Astronomers have observed evidence of a hot, spinning star blasting winds outwards at 10,000 miles per second, which seemed to have formed from a relatively recent collision of white dwarf stars. It’s some of the clearest evidence to date of these stars colliding and merging.
White dwarfs are incredibly dense, glowing remnants of dead stars. When pairs of white dwarfs coalesce, researchers expect something called a type 1a supernova, or large stellar explosion to occur. But in this case, the object didn’t explode—it just produced mind bogglingly-quick stellar winds. Results like these help scientists understand supernovae and white dwarf stars more generally.
“First of all, [these results show] that white dwarf mergers happen,” study co-author Götz Gräfener, an astronomer at the University of Bonn told Gizmodo. “And secondly, it shows that some of these mergers don’t explode.”
The researchers were specifically searching for infrared-emitting clouds of gas and dust surrounding stars when they discovered this object, around 10,000 light years away, in the constellation Cassiopeia, using data from the Wide-field Infrared Survey Explorer space telescope. They named the object J005311, and observed it again using a six-metre telescope at the Special Astrophysical Observatory of the Russian Academy of Science. They measured the brightness and the spectrum—the different wavelengths of light—emitted by the object in order to determine what was going on.
J005311 is around 40,000 times brighter than the Sun, and based on its emission lines, the scientists were able to infer that it is extremely hot, around 200,000 degrees Kelvin (around 199,700 Celsius) spewing stellar winds at 16,000 kilometres per second, around 10,000 miles per second. And surprisingly, it seemed to be missing both hydrogen and helium. These properties agree well with theories about how a merged pair of white dwarfs should look, according to the paper published Monday in Nature.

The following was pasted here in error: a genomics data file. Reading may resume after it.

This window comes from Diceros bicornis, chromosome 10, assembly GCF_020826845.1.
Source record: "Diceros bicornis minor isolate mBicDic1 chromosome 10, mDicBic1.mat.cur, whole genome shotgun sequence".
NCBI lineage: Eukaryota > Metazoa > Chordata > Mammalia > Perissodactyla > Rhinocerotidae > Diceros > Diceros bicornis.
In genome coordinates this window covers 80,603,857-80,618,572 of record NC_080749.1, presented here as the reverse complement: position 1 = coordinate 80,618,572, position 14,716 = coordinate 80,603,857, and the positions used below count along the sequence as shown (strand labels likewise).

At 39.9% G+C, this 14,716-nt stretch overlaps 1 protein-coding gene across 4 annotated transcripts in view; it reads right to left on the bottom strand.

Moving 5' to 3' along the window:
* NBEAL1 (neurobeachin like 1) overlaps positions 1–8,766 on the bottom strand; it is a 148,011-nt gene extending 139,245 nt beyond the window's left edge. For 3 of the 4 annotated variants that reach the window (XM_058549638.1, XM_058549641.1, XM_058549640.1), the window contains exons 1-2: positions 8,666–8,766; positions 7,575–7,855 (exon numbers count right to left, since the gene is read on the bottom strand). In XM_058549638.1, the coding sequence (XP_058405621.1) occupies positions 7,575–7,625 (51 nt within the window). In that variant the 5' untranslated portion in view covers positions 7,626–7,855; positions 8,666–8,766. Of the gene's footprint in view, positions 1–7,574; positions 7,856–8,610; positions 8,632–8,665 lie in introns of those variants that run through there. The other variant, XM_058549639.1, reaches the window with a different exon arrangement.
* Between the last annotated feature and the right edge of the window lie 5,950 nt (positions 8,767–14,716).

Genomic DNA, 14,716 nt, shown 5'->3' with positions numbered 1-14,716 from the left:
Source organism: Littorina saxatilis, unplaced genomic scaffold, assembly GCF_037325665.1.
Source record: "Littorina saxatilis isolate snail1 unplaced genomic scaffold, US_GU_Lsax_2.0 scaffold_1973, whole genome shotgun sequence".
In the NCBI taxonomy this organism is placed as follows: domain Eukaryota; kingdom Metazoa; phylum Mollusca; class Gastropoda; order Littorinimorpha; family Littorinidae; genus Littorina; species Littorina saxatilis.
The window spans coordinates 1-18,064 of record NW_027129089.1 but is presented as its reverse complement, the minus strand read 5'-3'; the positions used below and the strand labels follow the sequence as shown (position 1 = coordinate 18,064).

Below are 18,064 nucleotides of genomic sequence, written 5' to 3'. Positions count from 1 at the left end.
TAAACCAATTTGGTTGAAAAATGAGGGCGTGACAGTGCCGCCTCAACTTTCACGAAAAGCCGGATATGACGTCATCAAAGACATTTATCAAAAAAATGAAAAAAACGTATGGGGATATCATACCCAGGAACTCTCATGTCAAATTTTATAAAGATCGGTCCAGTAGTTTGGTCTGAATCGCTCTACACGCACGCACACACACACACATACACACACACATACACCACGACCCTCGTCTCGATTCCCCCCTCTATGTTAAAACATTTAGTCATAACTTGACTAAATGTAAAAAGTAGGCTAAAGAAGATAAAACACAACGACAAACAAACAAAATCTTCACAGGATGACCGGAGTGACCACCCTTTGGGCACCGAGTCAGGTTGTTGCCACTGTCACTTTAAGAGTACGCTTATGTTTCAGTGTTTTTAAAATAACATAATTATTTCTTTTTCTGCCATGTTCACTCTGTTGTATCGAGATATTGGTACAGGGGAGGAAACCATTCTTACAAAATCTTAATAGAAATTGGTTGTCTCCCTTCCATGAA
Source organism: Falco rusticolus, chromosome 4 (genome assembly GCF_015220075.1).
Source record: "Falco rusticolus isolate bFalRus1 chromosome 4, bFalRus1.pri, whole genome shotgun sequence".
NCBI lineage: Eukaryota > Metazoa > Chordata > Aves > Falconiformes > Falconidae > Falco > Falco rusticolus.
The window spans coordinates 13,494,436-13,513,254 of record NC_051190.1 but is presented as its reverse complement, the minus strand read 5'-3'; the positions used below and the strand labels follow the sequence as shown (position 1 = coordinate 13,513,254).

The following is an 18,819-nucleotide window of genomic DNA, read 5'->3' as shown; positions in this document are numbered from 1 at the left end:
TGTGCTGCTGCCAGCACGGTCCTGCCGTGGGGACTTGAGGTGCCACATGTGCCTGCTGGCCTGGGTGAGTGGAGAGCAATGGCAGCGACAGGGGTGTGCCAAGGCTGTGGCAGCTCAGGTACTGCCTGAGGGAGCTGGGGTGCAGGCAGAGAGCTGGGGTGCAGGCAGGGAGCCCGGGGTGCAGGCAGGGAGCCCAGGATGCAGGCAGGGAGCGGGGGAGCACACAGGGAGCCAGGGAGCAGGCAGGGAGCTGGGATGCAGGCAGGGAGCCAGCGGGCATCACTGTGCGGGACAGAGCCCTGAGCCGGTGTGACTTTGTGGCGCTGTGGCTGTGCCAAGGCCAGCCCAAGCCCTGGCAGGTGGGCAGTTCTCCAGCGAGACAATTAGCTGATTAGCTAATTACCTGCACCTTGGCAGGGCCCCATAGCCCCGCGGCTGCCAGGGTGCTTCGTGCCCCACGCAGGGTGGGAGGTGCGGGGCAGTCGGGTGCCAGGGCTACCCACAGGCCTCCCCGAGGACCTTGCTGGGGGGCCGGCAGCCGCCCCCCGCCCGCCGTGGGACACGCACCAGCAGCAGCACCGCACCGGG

And if that’s true, scientists could be looking at the precursor to a supernova. At the calculated mass, the object would turn into a low-mass neutron star and then explode in what’s called a type 1c core-collapse supernova, according to the paper. This is interesting and different from what scientists expect—that white dwarfs colliding with other stars should turn into type 1a supernovae.
The nebula in the infrared (a,b) and in the optical (c) (Image: Gvaramadze et al (Nature, 2019)
Other scientists were excited to see the paper. “As far as I can tell, the white dwarf merger interpretation meshes well with the observations,” Josiah Schwab, a theoretical astrophysicist at UC Santa Cruz, told Gizmodo in an email. “The wind velocity is remarkable and I think it will be important for future observations to try to test the magnetic scenario proposed in the paper.” Gräfener also told Gizmodo that taking a direct measurement of the object’s magnetic field is one of the team’s future goals.
Researchers can’t be 100 per cent sure that they’re looking at the result of merging white dwarfs—it might just be a massive star that’s lost a lot of its material, though that interpretation doesn’t match the data, said Gräfener.
But still, it’s an extreme object, and it could continue to reveal the true nature of the chaotic things that occur throughout our Universe.
Featured image: Gvaramadze et al (Nature, 2019)